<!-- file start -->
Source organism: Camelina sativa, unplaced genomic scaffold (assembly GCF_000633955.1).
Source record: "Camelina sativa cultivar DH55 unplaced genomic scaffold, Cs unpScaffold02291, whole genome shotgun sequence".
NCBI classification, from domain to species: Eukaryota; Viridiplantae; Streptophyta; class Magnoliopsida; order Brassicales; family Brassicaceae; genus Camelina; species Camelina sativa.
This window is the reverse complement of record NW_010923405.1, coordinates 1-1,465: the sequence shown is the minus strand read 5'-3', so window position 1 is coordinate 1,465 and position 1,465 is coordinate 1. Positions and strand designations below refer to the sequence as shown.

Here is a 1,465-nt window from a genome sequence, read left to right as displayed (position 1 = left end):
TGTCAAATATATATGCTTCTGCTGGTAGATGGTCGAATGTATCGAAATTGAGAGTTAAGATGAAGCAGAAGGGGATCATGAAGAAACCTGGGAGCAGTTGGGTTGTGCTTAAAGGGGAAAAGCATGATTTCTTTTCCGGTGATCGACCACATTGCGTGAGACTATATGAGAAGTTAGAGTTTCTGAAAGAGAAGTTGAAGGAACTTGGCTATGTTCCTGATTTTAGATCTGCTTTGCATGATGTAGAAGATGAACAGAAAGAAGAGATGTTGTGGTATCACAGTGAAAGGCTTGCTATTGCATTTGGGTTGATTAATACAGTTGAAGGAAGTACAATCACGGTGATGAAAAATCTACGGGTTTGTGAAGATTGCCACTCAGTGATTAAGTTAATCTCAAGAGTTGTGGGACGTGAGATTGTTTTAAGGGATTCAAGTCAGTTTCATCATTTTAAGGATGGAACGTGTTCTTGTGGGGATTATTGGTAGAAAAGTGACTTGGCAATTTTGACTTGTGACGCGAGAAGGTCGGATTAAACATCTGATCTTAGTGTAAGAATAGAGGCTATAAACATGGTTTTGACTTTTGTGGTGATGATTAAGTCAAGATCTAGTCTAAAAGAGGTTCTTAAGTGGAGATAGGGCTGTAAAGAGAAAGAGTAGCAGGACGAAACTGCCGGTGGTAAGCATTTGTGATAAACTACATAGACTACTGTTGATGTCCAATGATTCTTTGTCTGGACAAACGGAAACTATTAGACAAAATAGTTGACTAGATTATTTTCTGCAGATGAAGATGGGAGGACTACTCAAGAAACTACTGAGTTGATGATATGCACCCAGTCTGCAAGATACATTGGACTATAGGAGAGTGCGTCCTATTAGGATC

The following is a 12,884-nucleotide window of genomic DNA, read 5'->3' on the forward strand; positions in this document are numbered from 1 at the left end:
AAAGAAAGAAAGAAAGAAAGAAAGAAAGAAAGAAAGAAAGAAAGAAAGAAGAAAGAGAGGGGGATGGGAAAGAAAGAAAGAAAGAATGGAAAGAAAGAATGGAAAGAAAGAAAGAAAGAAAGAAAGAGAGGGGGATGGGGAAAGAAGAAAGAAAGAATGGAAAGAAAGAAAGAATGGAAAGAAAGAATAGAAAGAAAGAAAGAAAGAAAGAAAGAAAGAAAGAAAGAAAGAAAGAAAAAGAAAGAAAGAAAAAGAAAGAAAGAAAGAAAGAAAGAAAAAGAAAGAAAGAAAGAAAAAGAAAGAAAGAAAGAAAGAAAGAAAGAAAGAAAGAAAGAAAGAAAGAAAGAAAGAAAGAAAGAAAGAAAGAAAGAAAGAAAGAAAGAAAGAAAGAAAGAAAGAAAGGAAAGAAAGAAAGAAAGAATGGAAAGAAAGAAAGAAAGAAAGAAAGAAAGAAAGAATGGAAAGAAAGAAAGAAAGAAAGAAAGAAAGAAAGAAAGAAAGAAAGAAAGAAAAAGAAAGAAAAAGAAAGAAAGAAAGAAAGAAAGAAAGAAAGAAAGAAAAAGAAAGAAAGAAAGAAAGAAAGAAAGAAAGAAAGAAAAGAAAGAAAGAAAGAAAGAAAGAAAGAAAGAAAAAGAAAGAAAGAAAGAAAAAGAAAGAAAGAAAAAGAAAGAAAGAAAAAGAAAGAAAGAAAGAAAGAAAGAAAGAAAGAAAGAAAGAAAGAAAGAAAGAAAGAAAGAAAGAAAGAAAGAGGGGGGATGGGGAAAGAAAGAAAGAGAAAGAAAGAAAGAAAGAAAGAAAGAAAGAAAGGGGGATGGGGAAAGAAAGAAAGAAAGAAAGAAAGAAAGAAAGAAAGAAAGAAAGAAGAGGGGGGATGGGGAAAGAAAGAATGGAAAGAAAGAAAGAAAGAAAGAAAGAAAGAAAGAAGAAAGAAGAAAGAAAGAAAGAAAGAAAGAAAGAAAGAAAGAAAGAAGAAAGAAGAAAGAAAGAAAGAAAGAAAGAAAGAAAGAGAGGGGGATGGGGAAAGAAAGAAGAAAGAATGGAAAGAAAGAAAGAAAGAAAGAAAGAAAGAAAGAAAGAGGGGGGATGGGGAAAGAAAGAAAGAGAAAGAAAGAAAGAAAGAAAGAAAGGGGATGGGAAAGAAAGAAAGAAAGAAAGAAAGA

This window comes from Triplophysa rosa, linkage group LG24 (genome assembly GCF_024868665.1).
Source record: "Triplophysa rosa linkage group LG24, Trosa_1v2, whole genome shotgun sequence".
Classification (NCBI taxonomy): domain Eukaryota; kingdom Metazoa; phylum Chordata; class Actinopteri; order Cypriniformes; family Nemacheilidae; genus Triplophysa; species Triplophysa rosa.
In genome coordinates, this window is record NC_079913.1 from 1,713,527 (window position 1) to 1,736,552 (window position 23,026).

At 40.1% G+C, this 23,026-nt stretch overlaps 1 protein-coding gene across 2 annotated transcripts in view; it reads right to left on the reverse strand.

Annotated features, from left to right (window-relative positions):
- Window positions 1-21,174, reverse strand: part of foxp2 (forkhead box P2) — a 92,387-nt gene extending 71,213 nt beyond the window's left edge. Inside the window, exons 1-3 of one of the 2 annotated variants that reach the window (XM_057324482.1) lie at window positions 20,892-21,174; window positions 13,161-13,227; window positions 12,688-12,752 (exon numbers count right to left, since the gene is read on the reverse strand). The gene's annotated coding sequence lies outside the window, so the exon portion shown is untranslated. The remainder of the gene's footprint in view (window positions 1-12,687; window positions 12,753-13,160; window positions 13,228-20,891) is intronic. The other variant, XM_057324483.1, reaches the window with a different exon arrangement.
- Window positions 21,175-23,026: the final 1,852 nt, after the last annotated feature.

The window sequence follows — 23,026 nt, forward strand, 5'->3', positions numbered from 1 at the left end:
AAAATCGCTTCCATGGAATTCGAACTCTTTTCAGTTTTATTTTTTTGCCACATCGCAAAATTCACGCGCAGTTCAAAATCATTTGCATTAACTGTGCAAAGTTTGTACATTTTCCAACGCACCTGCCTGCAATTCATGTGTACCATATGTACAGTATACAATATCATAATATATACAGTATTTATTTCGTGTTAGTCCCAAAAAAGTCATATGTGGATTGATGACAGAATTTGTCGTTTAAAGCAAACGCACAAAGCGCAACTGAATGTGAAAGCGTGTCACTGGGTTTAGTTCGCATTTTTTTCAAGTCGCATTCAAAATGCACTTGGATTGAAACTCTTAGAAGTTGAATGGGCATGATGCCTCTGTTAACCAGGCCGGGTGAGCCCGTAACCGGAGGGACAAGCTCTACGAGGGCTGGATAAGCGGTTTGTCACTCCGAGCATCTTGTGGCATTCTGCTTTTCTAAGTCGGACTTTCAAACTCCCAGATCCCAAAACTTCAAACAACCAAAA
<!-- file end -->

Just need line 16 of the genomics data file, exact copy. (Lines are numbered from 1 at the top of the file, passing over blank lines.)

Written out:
- Window positions 21,175-23,026: the final 1,852 nt, after the last annotated feature.